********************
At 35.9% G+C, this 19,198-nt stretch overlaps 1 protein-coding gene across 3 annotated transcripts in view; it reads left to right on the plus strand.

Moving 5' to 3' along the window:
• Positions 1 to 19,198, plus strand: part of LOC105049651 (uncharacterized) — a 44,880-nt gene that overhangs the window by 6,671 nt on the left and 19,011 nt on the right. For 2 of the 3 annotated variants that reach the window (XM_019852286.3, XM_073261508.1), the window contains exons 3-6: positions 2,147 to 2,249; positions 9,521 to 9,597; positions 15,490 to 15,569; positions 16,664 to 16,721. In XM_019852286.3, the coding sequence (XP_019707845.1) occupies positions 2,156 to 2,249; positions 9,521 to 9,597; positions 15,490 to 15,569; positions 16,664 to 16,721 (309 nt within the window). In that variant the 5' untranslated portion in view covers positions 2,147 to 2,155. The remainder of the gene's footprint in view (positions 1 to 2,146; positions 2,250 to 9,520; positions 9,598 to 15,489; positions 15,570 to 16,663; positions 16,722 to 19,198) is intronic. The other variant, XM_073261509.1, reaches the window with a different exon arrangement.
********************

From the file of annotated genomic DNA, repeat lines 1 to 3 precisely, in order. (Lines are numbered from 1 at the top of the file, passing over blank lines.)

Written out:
At 35.9% G+C, this 19,198-nt stretch overlaps 1 protein-coding gene across 3 annotated transcripts in view; it reads left to right on the plus strand.

Moving 5' to 3' along the window:
• Positions 1 to 19,198, plus strand: part of LOC105049651 (uncharacterized) — a 44,880-nt gene that overhangs the window by 6,671 nt on the left and 19,011 nt on the right. For 2 of the 3 annotated variants that reach the window (XM_019852286.3, XM_073261508.1), the window contains exons 3-6: positions 2,147 to 2,249; positions 9,521 to 9,597; positions 15,490 to 15,569; positions 16,664 to 16,721. In XM_019852286.3, the coding sequence (XP_019707845.1) occupies positions 2,156 to 2,249; positions 9,521 to 9,597; positions 15,490 to 15,569; positions 16,664 to 16,721 (309 nt within the window). In that variant the 5' untranslated portion in view covers positions 2,147 to 2,155. The remainder of the gene's footprint in view (positions 1 to 2,146; positions 2,250 to 9,520; positions 9,598 to 15,489; positions 15,570 to 16,663; positions 16,722 to 19,198) is intronic. The other variant, XM_073261509.1, reaches the window with a different exon arrangement.